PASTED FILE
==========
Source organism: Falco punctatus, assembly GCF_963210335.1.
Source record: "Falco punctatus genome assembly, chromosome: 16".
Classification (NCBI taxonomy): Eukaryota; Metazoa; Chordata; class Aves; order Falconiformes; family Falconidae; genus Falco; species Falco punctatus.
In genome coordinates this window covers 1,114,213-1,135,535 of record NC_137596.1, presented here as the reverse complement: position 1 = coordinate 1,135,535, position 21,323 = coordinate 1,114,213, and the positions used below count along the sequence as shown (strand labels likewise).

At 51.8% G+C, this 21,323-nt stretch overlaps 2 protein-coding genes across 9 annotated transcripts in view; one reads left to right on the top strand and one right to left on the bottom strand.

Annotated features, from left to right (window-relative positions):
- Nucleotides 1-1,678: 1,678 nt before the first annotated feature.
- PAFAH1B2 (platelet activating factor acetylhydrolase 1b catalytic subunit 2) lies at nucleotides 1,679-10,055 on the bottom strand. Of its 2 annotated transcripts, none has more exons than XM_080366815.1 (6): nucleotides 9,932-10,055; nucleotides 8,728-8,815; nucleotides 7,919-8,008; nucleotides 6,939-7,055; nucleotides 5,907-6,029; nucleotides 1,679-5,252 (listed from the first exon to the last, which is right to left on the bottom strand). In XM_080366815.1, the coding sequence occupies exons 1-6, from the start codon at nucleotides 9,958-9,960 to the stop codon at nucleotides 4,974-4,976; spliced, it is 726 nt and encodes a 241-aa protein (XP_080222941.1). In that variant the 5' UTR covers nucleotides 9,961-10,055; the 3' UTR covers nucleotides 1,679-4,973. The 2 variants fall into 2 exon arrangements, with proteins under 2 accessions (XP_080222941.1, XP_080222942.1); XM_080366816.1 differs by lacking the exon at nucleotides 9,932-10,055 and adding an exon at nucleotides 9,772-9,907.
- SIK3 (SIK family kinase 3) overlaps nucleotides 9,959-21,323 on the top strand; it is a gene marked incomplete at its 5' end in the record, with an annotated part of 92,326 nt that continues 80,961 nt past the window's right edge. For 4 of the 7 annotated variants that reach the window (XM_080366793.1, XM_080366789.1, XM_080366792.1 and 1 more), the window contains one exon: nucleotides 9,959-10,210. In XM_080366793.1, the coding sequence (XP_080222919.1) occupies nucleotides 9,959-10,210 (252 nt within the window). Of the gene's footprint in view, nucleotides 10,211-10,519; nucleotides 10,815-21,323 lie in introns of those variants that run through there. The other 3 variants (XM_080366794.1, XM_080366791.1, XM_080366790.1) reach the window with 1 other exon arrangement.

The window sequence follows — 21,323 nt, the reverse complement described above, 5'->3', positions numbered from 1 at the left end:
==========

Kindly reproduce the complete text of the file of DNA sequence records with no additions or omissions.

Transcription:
Source organism: Falco punctatus, assembly GCF_963210335.1.
Source record: "Falco punctatus genome assembly, chromosome: 16".
Classification (NCBI taxonomy): Eukaryota; Metazoa; Chordata; class Aves; order Falconiformes; family Falconidae; genus Falco; species Falco punctatus.
In genome coordinates this window covers 1,114,213-1,135,535 of record NC_137596.1, presented here as the reverse complement: position 1 = coordinate 1,135,535, position 21,323 = coordinate 1,114,213, and the positions used below count along the sequence as shown (strand labels likewise).

At 51.8% G+C, this 21,323-nt stretch overlaps 2 protein-coding genes across 9 annotated transcripts in view; one reads left to right on the top strand and one right to left on the bottom strand.

Annotated features, from left to right (window-relative positions):
- Nucleotides 1-1,678: 1,678 nt before the first annotated feature.
- PAFAH1B2 (platelet activating factor acetylhydrolase 1b catalytic subunit 2) lies at nucleotides 1,679-10,055 on the bottom strand. Of its 2 annotated transcripts, none has more exons than XM_080366815.1 (6): nucleotides 9,932-10,055; nucleotides 8,728-8,815; nucleotides 7,919-8,008; nucleotides 6,939-7,055; nucleotides 5,907-6,029; nucleotides 1,679-5,252 (listed from the first exon to the last, which is right to left on the bottom strand). In XM_080366815.1, the coding sequence occupies exons 1-6, from the start codon at nucleotides 9,958-9,960 to the stop codon at nucleotides 4,974-4,976; spliced, it is 726 nt and encodes a 241-aa protein (XP_080222941.1). In that variant the 5' UTR covers nucleotides 9,961-10,055; the 3' UTR covers nucleotides 1,679-4,973. The 2 variants fall into 2 exon arrangements, with proteins under 2 accessions (XP_080222941.1, XP_080222942.1); XM_080366816.1 differs by lacking the exon at nucleotides 9,932-10,055 and adding an exon at nucleotides 9,772-9,907.
- SIK3 (SIK family kinase 3) overlaps nucleotides 9,959-21,323 on the top strand; it is a gene marked incomplete at its 5' end in the record, with an annotated part of 92,326 nt that continues 80,961 nt past the window's right edge. For 4 of the 7 annotated variants that reach the window (XM_080366793.1, XM_080366789.1, XM_080366792.1 and 1 more), the window contains one exon: nucleotides 9,959-10,210. In XM_080366793.1, the coding sequence (XP_080222919.1) occupies nucleotides 9,959-10,210 (252 nt within the window). Of the gene's footprint in view, nucleotides 10,211-10,519; nucleotides 10,815-21,323 lie in introns of those variants that run through there. The other 3 variants (XM_080366794.1, XM_080366791.1, XM_080366790.1) reach the window with 1 other exon arrangement.

The window sequence follows — 21,323 nt, the reverse complement described above, 5'->3', positions numbered from 1 at the left end: